.303 Jeffery rimless

Does anyone have any examples of this cartridge they are able to post a photo of?

It was apparently a short-lived pre WW1 match rifle round made from a necked down .333 Jeffery case.

Thanks for any replies.

From the 1965 “Cartridges of the World”, Chapter 6, British Sporting Cartridges, page 216:

I found this on the Imperial War Museum web site, but I failed to mark their web link:

Description: an example of a commercial target cartridge box by Kynoch. The .303 Magnum cartridge exists in rimless and semi-rimmed forms. It was introduced as a proprietary target cartridge for long range Match Rifle shooting by W.J. Jeffery, c. 1919 and appears to have become obsolete c. 1932. The case is based on the experimental .276 developed for the British P13 rifle. Performance is very similar to the US .30-06 round.

1) printed on top of label 2) printed on sides of label 3) printed on base

  1. 10 KYNOCH 10 // 1925 (in red) .303 MAGNUM 1925 (in red) // CARTRIDGES // “NOBELOY” (REGISTERED) // NON-FOULING BULLETS // THESE BULLETS SHOULD NOT BE GREASED (in red) // MANUFACTURED AT THE KYNOCH FACTORIES // OF // NOBEL INDUSTRIES LIMITED 2) Kynoch trade mark .303 MAGNUM 10 // CARTRIDGES // “NOBELOY” BULLETS 3) Nobel trade mark

This article about the .303 Magnum does not [?] mention Jeffrey… this is the only place I found that had a photo:
http://www.cartridgecollector.net/303-magnum-rimless

semi-rimmed top rimess below & typical (empty) semi-rimmed box. Headstamp is the same as the one on Dann’s site. A very uncommon variation. edited to add, the green wax is original. Again edited to refer to a below post to correct the rounds in this photo

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Jack & Pete, he means the scarce .303 cartridge made by Kynoch from a necked up .280 Jeffery rimless case -not a .333-. Known examples are unheadstamped.

Regards,

Fede

Only thing I have that somewhat fits the bill is the Kings Norton 420/303 which is also unheadstamped
Does this have a proper name & is it referenced anywhere?

Pete, yes, it is also called “.420/.303”. Basic references are Datig 1 p. 107, Hoyem Vol. 3 p. 144, and Fleming p. 30-31.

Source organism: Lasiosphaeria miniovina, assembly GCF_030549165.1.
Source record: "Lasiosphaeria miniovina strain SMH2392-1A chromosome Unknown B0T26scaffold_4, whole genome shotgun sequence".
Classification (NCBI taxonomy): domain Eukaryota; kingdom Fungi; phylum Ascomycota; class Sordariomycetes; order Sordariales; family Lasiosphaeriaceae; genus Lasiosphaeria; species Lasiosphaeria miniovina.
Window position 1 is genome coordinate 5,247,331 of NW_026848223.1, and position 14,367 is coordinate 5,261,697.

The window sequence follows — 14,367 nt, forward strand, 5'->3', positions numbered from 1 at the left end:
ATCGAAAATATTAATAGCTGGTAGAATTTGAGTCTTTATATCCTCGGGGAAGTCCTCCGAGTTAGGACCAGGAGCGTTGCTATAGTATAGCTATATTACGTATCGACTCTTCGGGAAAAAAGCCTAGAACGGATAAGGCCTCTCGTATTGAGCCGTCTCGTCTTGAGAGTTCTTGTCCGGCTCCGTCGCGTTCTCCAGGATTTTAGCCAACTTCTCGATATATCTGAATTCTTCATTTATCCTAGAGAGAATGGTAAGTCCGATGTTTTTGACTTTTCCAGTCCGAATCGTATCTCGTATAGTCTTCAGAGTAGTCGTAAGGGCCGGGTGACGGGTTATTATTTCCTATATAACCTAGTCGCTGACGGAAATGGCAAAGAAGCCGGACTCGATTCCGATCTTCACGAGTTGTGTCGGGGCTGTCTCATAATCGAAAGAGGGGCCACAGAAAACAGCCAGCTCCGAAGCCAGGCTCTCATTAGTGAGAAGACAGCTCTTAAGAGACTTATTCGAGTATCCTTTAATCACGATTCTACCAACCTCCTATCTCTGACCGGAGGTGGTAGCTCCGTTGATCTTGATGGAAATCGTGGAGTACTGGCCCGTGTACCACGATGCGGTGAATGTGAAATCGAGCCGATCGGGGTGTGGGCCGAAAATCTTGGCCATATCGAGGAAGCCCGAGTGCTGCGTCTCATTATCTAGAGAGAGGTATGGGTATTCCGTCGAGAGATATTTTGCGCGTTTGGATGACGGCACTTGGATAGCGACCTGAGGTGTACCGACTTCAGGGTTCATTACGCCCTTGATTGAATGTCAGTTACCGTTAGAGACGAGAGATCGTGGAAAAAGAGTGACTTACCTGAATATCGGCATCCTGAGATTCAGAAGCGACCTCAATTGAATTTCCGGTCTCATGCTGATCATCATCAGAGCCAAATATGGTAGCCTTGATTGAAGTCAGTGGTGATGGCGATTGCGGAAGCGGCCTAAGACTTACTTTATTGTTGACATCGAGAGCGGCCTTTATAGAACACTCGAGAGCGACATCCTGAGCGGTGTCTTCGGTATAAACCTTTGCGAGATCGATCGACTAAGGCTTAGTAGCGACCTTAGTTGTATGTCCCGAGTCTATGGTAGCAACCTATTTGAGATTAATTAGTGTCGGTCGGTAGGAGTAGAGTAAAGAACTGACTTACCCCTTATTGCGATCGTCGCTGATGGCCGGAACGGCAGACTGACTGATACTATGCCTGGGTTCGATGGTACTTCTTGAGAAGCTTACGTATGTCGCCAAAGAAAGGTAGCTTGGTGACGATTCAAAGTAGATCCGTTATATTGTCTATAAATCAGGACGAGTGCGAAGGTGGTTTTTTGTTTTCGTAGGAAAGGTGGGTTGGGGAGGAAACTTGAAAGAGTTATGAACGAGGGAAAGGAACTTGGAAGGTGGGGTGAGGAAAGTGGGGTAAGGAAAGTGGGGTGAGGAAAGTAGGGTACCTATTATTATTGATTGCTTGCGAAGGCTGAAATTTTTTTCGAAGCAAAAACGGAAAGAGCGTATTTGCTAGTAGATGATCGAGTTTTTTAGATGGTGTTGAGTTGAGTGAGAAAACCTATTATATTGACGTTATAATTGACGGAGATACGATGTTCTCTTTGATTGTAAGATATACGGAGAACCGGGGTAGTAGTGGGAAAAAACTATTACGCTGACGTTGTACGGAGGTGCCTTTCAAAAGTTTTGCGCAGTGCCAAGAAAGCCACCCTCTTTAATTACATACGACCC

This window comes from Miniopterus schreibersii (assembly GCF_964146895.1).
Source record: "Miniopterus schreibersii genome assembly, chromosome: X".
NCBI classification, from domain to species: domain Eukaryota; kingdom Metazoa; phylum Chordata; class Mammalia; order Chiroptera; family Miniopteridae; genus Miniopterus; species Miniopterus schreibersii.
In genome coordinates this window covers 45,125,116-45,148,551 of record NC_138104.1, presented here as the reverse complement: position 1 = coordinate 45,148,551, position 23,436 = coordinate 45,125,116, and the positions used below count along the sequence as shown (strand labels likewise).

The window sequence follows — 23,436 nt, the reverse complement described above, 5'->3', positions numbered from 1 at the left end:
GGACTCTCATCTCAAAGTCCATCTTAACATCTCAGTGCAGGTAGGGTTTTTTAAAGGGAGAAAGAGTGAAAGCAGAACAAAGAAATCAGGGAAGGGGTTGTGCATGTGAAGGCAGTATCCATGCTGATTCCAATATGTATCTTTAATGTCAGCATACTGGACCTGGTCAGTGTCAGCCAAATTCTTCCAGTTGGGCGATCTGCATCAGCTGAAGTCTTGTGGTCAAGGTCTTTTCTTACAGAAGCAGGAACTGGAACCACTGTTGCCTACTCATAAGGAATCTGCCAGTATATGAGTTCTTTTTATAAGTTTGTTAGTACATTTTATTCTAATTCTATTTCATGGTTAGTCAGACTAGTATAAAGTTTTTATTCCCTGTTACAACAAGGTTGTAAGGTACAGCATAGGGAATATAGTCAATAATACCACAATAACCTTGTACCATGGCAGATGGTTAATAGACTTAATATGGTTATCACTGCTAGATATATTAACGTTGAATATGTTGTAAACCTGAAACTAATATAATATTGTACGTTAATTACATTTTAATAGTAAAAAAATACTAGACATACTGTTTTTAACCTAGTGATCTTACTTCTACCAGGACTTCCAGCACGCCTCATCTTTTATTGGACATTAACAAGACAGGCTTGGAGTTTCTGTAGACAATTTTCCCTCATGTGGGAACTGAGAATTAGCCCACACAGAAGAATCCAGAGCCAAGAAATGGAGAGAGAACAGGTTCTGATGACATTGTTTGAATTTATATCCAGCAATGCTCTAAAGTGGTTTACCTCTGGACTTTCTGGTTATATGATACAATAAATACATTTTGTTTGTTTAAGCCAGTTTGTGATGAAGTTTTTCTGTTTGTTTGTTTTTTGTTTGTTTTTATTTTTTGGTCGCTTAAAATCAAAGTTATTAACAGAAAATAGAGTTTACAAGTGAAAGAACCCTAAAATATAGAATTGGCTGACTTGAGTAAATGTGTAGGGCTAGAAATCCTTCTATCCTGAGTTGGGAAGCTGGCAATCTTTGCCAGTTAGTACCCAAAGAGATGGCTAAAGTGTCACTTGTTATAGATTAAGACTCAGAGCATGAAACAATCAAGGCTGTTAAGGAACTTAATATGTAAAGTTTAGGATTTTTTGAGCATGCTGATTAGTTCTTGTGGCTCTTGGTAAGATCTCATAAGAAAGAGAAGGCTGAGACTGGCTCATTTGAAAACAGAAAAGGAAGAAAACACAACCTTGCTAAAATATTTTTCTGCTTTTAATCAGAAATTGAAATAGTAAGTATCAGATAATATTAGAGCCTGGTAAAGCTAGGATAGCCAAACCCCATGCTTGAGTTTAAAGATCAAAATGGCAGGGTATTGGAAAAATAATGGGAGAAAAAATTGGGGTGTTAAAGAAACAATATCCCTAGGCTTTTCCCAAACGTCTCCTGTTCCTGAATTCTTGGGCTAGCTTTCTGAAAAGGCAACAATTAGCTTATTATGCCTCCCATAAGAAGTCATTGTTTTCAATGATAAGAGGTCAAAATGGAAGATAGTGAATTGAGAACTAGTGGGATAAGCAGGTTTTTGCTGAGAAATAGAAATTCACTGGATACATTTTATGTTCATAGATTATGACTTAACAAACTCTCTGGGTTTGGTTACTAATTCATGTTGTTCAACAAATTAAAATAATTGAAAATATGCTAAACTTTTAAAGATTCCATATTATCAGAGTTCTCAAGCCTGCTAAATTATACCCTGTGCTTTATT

Regards,

Fede

Thanks Fede & here you go Falcon
it is also listed in Hardings, Birmingham Cartridges Makers page 245
Here are the two the 420/303 lower & the 420/.276 & the heads. Which are by Kings Norton.
420 heads


We have a 420/276 in our latest sale see lot number 427.

So to correct my above post with the .303 Magnum box which I show two semi-rimmed & not the rimless as I had grabbed the right headstamp but the wrong case. As the rimless headstamp is found on both the rimless and the semi-rimmed, here are both.
303 mag heads

Is not the .303 Magnum/Jeffrey what the three references I gave indicate?
I saw nothing about a “.333” cartridge…

The .303 magnum is a different case type much more tapered than the .420/303 & so an entirely different animal


303 magnum on top, semi-rimmed & rimless & the 420 303 & 276 below, Those are very close to the .333 Jeffery rimless (not shown) or .280/.333 Jeffery rimless (also not shown), The shoulder shape being the most visible plus the lack of headstamp between the two 333 Jeffery variations & the 420 Kings Norton variations

Thanks for the replies.

From Pete’s photo, the cartridge I have is the .420 / 303. Unfortunately it has a hole drilled in the case. Am I correct to assume from the posts that this calibre has nothing to do with Jeffery?

There is no headstamp, and the base of the bullet is marked KN. The primer cap is brass and rounded.

Nice find, hole or not.

I can’t say for sure if there was any tie to Jeffery’s or not. But the case is very, very, similar to the .333 rimless.
AND Jefferies did work with KN or vice-versa see the article in IAA issue 498 pg. 38 we did on the front half-blackened cases.

With the KN on the bullet base I’d say that makes it KN but the similarities of the case to the .333??? No answer to the why of that.

The head should appear the same as those I show. Slightly flattened domed primer and ring crimped.

The head and primer are exactly like the one shown in your photo. The primer on my round has been snapped by something other than a firing pin.

The shoulder is also slightly deformed where someone tried to remove the bullet by bending it to one side.

DIY inerted rounds in common calibres are often seen in the UK where many people have an ingrained fear of guns and ammunition.